11am-5pm.
www.leeds.gov.uk/citymuseum
Millennium Square, Cookridge Street, Leeds, LS2 8BH
Tel: 0113 2243732. Email: city.museum@leeds.gov.uk

For more information regarding the Alzheimer’s Society, please see: http://www.alzheimers.org.uk/
Discover more about the research of the Faculty of Biological Sciences at the University of Leeds at http://www.fbs.leeds.ac.uk/research/bulletin/

For media enquiries, please contact;
Colin Dickinson, Leeds City Council press office (0113) 39 51578
Email: colin.dickinson@leeds.gov.uk



Learners set to go wild for new community courses



Caption: L-R Chloe O'Reilly, Alan Hewitt, Tom Cheeseman and Edward Hewitt with some of the animals at Morley Exotic Animal Rescue.

A NEW £2m programme of community courses is set to send learners in Leeds animal crackers.

Morley Exotic Animal Rescue, which cares for a huge variety of unusual creatures, is one of 30 new training providers chosen to deliver Leeds City Council’s community learning programme over the next three years.

They will be running courses at their Wakefield Road base, which is home to meerkats, snakes, spiders and racoons, after successfully applying for a share of £2,035,488 from the council.

Founder Alan Hewitt said: “We get all sorts of animals that we rescue- from tarantulas to skunks and giant snakes and these new courses will give people a chance to learn how to care for them.

“This is a real opportunity for people who want to learn how to rehabilitate exotic animals as there are so few places in the region that specialise in them like we do.

“We’re really excited about the new courses and we’ll also be welcoming learners into a brand new facility when the courses start too.”

The courses at Morley are being funded as part of the council’s community learning framework for 2014-17, using money from the Skills Funding Agency.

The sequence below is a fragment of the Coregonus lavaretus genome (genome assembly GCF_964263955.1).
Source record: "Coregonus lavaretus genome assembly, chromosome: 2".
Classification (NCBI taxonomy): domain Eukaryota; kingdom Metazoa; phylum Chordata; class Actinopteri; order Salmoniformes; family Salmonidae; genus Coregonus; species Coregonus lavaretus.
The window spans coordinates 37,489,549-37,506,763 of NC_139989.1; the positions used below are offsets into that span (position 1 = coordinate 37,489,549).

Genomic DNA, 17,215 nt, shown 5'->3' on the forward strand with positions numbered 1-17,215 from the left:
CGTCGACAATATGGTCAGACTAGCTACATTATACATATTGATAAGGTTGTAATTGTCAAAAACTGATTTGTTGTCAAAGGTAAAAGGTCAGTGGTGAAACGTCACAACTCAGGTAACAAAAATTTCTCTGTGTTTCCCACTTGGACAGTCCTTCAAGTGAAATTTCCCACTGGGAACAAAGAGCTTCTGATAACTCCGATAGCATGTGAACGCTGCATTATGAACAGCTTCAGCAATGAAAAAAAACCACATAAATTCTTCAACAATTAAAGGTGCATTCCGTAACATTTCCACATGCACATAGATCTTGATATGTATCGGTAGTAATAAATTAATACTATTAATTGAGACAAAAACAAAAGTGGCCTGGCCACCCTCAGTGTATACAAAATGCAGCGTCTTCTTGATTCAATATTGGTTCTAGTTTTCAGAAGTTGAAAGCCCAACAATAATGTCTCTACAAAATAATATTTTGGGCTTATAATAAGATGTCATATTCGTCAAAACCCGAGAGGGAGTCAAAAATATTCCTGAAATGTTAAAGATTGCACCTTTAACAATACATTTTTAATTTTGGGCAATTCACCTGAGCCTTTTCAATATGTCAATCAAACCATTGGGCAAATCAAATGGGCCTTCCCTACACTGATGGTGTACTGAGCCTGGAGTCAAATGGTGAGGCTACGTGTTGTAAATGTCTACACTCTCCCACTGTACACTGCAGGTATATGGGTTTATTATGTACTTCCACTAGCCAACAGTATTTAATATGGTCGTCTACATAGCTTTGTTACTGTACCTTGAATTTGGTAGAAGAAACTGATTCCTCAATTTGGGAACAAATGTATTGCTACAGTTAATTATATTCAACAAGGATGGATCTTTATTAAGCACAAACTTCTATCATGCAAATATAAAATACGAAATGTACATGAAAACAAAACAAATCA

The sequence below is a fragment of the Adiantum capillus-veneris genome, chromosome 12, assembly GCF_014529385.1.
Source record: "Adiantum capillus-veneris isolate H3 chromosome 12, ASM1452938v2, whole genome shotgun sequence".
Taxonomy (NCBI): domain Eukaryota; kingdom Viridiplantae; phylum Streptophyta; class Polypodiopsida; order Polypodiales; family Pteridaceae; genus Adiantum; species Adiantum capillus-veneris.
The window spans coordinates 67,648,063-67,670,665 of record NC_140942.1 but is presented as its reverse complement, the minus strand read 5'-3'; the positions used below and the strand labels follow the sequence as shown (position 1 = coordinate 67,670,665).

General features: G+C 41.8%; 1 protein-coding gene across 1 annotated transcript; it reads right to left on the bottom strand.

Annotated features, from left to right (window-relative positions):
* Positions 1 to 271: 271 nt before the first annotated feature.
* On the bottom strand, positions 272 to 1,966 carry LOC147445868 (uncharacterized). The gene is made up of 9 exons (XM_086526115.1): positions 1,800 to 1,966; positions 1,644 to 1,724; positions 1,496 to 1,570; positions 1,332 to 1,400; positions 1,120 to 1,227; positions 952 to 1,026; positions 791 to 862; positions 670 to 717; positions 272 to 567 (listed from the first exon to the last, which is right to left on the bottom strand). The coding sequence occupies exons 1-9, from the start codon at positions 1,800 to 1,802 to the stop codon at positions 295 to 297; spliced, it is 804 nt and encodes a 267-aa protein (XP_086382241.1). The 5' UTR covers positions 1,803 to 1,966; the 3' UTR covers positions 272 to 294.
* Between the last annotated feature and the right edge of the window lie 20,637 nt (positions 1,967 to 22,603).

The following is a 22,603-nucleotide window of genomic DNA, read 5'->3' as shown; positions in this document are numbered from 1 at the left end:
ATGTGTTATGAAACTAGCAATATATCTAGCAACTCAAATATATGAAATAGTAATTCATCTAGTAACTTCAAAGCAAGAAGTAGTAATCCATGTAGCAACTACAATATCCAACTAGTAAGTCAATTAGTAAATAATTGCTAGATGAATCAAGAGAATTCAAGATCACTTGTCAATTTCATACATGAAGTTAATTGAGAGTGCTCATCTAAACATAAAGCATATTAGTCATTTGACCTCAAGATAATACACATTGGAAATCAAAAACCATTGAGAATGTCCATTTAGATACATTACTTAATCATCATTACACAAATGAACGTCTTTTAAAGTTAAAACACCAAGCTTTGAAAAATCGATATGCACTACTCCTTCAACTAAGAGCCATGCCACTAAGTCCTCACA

The programme is designed give adults aged over 19 years the chance pick up new skills that can help them into further education or jobs.

Around 8,000 learners are expected to be supported by the programme this year alone, with courses particularly aimed at people living in disadvantaged areas of the city.

Other learning providers who will be delivering courses include East Street Arts, who help develop local artists through a variety of activities held in professional studios.

Their courses include printmaking, photography, textiles, painting, drawing and collage.

Elaine Barrow, project manager with the East Street Arts community learning programme, said:

“These community learning courses allow us to give local people a place where they can pick up new skills and express themselves.

“They’re a fantastic opportunity to work with expert tutors and explore what creative courses have to offer, giving those who might not otherwise get the chance a way of connecting with the local community and communicating their thoughts and ideas in a safe and supportive environment.

“Securing this funding makes a real difference, helping us to carry on opening up creative opportunities to those living in Leeds and allowing them to find talents they might never have known they had.”

Organisations who applied to the council to be community learning providers were assessed based on their experience, resources and the demand in the area for the types of courses they would be offering.

Councillor Lucinda Yeadon, Leeds City Council’s executive member for digital and creative technologies, culture and skills, said:

“We’ve chosen a really exciting and varied range of local organisations to deliver our community learning programme and we hope they’ll give people across Leeds the chance to pick up some important new skills and get involved with something they feel passionate about.

“Community learning gives thousands of people the chance to reengage with education and offers them a pathway into more formal courses as well as opening up a whole new world of job opportunities.

“So not only can those taking part learn something new, they could also start on the road to a completely new career and go on to accomplish things they never thought they could do.”

To find out more about the community learning programme, visit www.leeds.gov.uk/adultedu, contact the Community Learning Team on 0113 224 3759 or email ACLS@leeds.gov.uk

ENDS

For media enquiries, please contact:
Stuart Robinson
Communications Officer
Leeds City Council
Tel: 0113 224 3937
Email: stuart.robinson@leeds.gov.uk
www.leeds.gov.uk